This past Sunday was one of the biggest nights in pop culture—the MTV Video Music Awards. The coveted list of performers for this award show slowly grew as this event approached, and it wasn’t until the early weeks of August that Queen Bey was added to the roster. Beyonce was not only the most nominated artist, with a total of 8 nominations, she was slated to receive MTV’s Michael Jackson Video Vanguard Award, which is bacially a highly coveted lifetime-achievement award for an artist, who’s body of work is deemed culturally significant.
This seemed fitting for one of the most influential music artists currently, and when Beyonce took to the stage Sunday night, she did not disappoint. Beyonce’s performance, which clocked in around 16 minutes was a medley of songs from Beyonce’s most recent release. After welcoming the viewers into her world,
the Supreme demonstrated why she is the powerful cultural entity that is Beyonce. Though her performance was full on awe-inspiring feats of imagery, as a Beyonce performance can be expected to produce, The moment when Chimamanda Ngozi Adichie’s speech from “Flawless” was projected on the screen, culminating in the picture shown above of Beyonce standing in front of a very powerful F-Word. This word is feminist, which in recent times has become quite the controversy for Beyonce, who’s concepts of feminism have been greatly criticized. This image of Beyonce went viral within a few hours of the VMAs, with one post claiming This is the only photo you need to see from the VMAs.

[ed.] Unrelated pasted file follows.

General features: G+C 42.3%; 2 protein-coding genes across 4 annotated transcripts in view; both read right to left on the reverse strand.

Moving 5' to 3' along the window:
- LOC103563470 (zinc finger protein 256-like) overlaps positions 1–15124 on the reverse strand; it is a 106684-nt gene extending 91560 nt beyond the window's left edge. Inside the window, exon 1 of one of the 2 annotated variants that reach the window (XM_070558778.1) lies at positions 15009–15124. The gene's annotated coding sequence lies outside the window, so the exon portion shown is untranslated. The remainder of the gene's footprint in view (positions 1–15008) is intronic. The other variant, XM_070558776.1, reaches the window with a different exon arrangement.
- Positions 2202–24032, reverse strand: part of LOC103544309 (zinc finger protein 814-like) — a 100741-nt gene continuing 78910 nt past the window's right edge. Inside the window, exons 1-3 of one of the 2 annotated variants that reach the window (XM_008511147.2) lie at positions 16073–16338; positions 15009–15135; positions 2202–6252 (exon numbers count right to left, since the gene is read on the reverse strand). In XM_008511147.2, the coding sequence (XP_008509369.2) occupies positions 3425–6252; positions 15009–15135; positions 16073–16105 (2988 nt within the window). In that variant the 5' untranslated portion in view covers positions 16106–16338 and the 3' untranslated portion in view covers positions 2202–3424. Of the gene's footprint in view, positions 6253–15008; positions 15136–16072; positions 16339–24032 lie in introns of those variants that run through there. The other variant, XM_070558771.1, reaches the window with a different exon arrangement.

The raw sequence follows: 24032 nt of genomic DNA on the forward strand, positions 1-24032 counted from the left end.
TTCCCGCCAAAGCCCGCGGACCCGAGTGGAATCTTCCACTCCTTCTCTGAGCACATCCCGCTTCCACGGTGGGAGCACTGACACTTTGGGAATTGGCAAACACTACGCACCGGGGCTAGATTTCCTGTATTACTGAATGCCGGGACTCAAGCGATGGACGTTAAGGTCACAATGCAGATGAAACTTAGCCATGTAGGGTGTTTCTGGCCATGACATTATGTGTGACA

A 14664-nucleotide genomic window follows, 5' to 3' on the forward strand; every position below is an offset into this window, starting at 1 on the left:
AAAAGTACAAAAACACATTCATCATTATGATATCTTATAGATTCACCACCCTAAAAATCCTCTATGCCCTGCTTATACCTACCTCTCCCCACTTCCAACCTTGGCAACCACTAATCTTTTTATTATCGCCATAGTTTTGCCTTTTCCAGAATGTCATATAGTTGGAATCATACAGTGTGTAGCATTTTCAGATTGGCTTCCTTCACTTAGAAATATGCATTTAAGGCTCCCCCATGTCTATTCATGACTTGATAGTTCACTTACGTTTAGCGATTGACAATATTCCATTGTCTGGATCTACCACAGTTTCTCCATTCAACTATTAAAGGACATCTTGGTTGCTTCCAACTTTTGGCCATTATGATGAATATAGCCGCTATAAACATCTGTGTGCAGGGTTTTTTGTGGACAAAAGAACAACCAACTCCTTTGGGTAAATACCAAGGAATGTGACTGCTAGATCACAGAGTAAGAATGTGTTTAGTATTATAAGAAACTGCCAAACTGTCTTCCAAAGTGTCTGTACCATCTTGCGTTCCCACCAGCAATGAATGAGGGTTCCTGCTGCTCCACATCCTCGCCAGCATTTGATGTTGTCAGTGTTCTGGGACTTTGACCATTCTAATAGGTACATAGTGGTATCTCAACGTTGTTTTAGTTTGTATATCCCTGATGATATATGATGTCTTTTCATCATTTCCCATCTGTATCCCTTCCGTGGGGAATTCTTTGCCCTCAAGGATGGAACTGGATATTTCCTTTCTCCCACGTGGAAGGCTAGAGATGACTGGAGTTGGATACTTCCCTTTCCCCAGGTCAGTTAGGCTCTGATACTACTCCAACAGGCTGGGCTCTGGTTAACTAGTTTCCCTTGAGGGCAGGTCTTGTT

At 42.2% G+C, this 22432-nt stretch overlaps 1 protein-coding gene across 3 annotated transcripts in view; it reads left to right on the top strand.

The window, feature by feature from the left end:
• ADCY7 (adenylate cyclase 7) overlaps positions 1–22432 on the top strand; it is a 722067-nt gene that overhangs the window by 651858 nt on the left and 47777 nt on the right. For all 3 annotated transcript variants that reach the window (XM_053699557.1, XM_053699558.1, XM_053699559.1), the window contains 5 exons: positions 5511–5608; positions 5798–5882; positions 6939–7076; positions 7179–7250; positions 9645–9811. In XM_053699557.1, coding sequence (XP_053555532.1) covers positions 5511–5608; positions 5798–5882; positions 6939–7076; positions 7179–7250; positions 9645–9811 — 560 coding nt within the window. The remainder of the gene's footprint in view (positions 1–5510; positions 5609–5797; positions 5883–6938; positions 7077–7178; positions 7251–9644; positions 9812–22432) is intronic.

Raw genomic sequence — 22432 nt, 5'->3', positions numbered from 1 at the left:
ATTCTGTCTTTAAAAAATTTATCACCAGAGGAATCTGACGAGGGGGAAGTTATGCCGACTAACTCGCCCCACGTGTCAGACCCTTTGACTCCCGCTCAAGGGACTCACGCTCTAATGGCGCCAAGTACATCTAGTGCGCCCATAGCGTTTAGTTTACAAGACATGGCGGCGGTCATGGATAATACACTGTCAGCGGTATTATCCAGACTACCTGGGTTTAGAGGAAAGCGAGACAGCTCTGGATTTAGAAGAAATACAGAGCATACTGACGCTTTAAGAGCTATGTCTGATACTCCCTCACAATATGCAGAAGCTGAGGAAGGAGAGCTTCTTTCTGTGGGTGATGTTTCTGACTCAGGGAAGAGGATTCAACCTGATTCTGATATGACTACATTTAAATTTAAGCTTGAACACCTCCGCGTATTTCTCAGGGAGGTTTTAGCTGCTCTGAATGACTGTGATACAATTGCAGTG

The public was pretty split on whether this was a proper exemplification of modern-day feminism. People on the pro-Beyonce said applaud the Supreme for her declaration of Feminism, even thanking Beyonce for helping to spread feminist views to the masses. Beyonce’s performance was not met with all positive reactions though. Some found Beyonce’s demonstration of her feminist views to be in bad taste, and also confusing. These critics felt that this performance was contradictory, finding the juxtaposition of going from displaying lots of asses to feminism was eye-rolling inducing.
While I do align myself with the Pro-Beyonce side, I am not unwelcoming of her critics. I think a healthy debate on what modern-day feminism should look like is healthy for our society. Only through debating and public production of a new hegemonic view of feminism, can artists like Beyonce hope to demonstrate too female empowerment.
Even if Beyonce is not able to accomplish this change in the public’s perception of feminism in her life time, One cannot deny that Beyonce is, and will always be the Supreme.